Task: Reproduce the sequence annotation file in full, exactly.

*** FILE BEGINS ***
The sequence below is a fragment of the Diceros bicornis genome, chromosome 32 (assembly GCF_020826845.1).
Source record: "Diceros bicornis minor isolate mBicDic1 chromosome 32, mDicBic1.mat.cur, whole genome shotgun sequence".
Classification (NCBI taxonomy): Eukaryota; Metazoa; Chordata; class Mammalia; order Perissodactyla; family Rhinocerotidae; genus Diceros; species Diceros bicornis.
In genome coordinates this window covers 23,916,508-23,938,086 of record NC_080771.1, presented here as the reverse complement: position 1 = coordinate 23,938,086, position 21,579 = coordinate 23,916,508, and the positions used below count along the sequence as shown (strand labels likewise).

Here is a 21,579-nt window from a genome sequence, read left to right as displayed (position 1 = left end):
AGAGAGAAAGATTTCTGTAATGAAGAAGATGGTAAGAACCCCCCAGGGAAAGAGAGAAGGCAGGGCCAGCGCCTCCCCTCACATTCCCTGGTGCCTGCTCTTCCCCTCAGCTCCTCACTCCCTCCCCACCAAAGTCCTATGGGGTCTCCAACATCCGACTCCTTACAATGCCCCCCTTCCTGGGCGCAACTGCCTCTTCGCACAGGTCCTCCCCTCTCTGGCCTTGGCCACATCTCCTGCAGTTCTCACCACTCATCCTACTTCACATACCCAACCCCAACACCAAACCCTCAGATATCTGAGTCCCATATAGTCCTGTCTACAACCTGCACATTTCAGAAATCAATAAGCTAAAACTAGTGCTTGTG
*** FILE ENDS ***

The sequence below is a fragment of the Diceros bicornis genome, chromosome 32 (assembly GCF_020826845.1).
Source record: "Diceros bicornis minor isolate mBicDic1 chromosome 32, mDicBic1.mat.cur, whole genome shotgun sequence".
Classification (NCBI taxonomy): Eukaryota; Metazoa; Chordata; class Mammalia; order Perissodactyla; family Rhinocerotidae; genus Diceros; species Diceros bicornis.
In genome coordinates this window covers 23,916,508-23,938,086 of record NC_080771.1, presented here as the reverse complement: position 1 = coordinate 23,938,086, position 21,579 = coordinate 23,916,508, and the positions used below count along the sequence as shown (strand labels likewise).

Here is a 21,579-nt window from a genome sequence, read left to right as displayed (position 1 = left end):
AGAGAGAAAGATTTCTGTAATGAAGAAGATGGTAAGAACCCCCCAGGGAAAGAGAGAAGGCAGGGCCAGCGCCTCCCCTCACATTCCCTGGTGCCTGCTCTTCCCCTCAGCTCCTCACTCCCTCCCCACCAAAGTCCTATGGGGTCTCCAACATCCGACTCCTTACAATGCCCCCCTTCCTGGGCGCAACTGCCTCTTCGCACAGGTCCTCCCCTCTCTGGCCTTGGCCACATCTCCTGCAGTTCTCACCACTCATCCTACTTCACATACCCAACCCCAACACCAAACCCTCAGATATCTGAGTCCCATATAGTCCTGTCTACAACCTGCACATTTCAGAAATCAATAAGCTAAAACTAGTGCTTGTG